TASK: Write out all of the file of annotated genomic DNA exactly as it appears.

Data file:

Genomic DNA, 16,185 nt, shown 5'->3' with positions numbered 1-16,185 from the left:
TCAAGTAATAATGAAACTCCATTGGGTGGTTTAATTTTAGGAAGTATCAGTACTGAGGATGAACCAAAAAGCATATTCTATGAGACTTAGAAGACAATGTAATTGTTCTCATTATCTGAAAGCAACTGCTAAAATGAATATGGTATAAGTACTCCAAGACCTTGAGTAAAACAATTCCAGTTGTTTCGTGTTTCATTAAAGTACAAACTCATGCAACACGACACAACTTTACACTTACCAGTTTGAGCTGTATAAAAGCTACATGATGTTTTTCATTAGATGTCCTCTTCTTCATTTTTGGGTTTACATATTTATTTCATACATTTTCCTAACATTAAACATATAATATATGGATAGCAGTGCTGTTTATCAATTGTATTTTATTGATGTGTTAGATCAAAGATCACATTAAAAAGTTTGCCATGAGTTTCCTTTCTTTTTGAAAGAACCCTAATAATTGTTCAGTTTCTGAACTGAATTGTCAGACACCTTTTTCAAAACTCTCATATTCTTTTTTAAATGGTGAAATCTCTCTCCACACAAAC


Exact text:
Genomic DNA, 16,185 nt, shown 5'->3' with positions numbered 1-16,185 from the left:
TCAAGTAATAATGAAACTCCATTGGGTGGTTTAATTTTAGGAAGTATCAGTACTGAGGATGAACCAAAAAGCATATTCTATGAGACTTAGAAGACAATGTAATTGTTCTCATTATCTGAAAGCAACTGCTAAAATGAATATGGTATAAGTACTCCAAGACCTTGAGTAAAACAATTCCAGTTGTTTCGTGTTTCATTAAAGTACAAACTCATGCAACACGACACAACTTTACACTTACCAGTTTGAGCTGTATAAAAGCTACATGATGTTTTTCATTAGATGTCCTCTTCTTCATTTTTGGGTTTACATATTTATTTCATACATTTTCCTAACATTAAACATATAATATATGGATAGCAGTGCTGTTTATCAATTGTATTTTATTGATGTGTTAGATCAAAGATCACATTAAAAAGTTTGCCATGAGTTTCCTTTCTTTTTGAAAGAACCCTAATAATTGTTCAGTTTCTGAACTGAATTGTCAGACACCTTTTTCAAAACTCTCATATTCTTTTTTAAATGGTGAAATCTCTCTCCACACAAAC